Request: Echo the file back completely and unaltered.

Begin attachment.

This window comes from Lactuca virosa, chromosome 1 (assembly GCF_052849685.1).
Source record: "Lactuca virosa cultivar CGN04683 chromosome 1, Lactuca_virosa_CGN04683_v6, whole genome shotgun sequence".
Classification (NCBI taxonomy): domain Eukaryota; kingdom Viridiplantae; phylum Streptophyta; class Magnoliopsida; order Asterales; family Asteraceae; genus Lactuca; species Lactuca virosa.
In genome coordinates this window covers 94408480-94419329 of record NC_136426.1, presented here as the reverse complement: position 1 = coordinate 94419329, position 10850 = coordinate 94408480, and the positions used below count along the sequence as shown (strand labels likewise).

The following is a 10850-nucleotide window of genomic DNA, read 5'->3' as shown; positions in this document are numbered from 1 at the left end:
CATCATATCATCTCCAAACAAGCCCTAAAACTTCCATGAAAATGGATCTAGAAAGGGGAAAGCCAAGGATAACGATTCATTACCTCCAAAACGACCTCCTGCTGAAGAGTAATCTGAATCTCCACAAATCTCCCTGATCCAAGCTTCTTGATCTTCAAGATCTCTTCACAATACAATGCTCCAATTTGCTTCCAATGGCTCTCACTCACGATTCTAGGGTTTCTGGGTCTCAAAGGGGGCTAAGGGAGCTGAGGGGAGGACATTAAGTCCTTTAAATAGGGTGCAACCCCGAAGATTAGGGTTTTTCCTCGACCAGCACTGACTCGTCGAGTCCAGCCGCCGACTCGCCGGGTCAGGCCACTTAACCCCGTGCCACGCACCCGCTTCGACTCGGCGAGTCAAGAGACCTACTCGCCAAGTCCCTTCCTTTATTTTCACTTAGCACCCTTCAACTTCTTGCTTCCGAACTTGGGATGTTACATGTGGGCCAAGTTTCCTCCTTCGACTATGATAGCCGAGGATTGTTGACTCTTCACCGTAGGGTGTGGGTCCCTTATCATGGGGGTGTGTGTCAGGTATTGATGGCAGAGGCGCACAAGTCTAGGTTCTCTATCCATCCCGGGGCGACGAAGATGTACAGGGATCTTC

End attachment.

This window comes from Lactuca virosa, chromosome 1 (assembly GCF_052849685.1).
Source record: "Lactuca virosa cultivar CGN04683 chromosome 1, Lactuca_virosa_CGN04683_v6, whole genome shotgun sequence".
Classification (NCBI taxonomy): domain Eukaryota; kingdom Viridiplantae; phylum Streptophyta; class Magnoliopsida; order Asterales; family Asteraceae; genus Lactuca; species Lactuca virosa.
In genome coordinates this window covers 94408480-94419329 of record NC_136426.1, presented here as the reverse complement: position 1 = coordinate 94419329, position 10850 = coordinate 94408480, and the positions used below count along the sequence as shown (strand labels likewise).

The following is a 10850-nucleotide window of genomic DNA, read 5'->3' as shown; positions in this document are numbered from 1 at the left end:
CATCATATCATCTCCAAACAAGCCCTAAAACTTCCATGAAAATGGATCTAGAAAGGGGAAAGCCAAGGATAACGATTCATTACCTCCAAAACGACCTCCTGCTGAAGAGTAATCTGAATCTCCACAAATCTCCCTGATCCAAGCTTCTTGATCTTCAAGATCTCTTCACAATACAATGCTCCAATTTGCTTCCAATGGCTCTCACTCACGATTCTAGGGTTTCTGGGTCTCAAAGGGGGCTAAGGGAGCTGAGGGGAGGACATTAAGTCCTTTAAATAGGGTGCAACCCCGAAGATTAGGGTTTTTCCTCGACCAGCACTGACTCGTCGAGTCCAGCCGCCGACTCGCCGGGTCAGGCCACTTAACCCCGTGCCACGCACCCGCTTCGACTCGGCGAGTCAAGAGACCTACTCGCCAAGTCCCTTCCTTTATTTTCACTTAGCACCCTTCAACTTCTTGCTTCCGAACTTGGGATGTTACATGTGGGCCAAGTTTCCTCCTTCGACTATGATAGCCGAGGATTGTTGACTCTTCACCGTAGGGTGTGGGTCCCTTATCATGGGGGTGTGTGTCAGGTATTGATGGCAGAGGCGCACAAGTCTAGGTTCTCTATCCATCCCGGGGCGACGAAGATGTACAGGGATCTTC